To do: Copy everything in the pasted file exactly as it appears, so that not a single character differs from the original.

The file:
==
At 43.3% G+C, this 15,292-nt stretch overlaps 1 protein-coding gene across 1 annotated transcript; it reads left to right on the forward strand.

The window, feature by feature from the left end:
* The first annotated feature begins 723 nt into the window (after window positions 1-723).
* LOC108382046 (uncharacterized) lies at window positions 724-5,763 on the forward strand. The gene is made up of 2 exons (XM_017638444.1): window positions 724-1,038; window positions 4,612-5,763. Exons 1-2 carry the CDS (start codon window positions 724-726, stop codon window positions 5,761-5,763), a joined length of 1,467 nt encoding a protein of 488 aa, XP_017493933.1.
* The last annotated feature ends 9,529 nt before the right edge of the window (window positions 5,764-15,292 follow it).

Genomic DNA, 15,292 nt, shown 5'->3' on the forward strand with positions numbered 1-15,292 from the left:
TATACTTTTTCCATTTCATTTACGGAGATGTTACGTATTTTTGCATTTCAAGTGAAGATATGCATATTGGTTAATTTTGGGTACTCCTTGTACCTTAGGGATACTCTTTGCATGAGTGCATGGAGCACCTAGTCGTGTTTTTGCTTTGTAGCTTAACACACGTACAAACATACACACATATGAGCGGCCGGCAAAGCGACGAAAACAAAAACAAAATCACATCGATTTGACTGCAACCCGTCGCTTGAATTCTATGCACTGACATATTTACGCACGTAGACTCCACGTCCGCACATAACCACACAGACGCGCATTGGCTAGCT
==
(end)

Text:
At 43.3% G+C, this 15,292-nt stretch overlaps 1 protein-coding gene across 1 annotated transcript; it reads left to right on the forward strand.

The window, feature by feature from the left end:
* The first annotated feature begins 723 nt into the window (after window positions 1-723).
* LOC108382046 (uncharacterized) lies at window positions 724-5,763 on the forward strand. The gene is made up of 2 exons (XM_017638444.1): window positions 724-1,038; window positions 4,612-5,763. Exons 1-2 carry the CDS (start codon window positions 724-726, stop codon window positions 5,761-5,763), a joined length of 1,467 nt encoding a protein of 488 aa, XP_017493933.1.
* The last annotated feature ends 9,529 nt before the right edge of the window (window positions 5,764-15,292 follow it).

Genomic DNA, 15,292 nt, shown 5'->3' on the forward strand with positions numbered 1-15,292 from the left:
TATACTTTTTCCATTTCATTTACGGAGATGTTACGTATTTTTGCATTTCAAGTGAAGATATGCATATTGGTTAATTTTGGGTACTCCTTGTACCTTAGGGATACTCTTTGCATGAGTGCATGGAGCACCTAGTCGTGTTTTTGCTTTGTAGCTTAACACACGTACAAACATACACACATATGAGCGGCCGGCAAAGCGACGAAAACAAAAACAAAATCACATCGATTTGACTGCAACCCGTCGCTTGAATTCTATGCACTGACATATTTACGCACGTAGACTCCACGTCCGCACATAACCACACAGACGCGCATTGGCTAGCT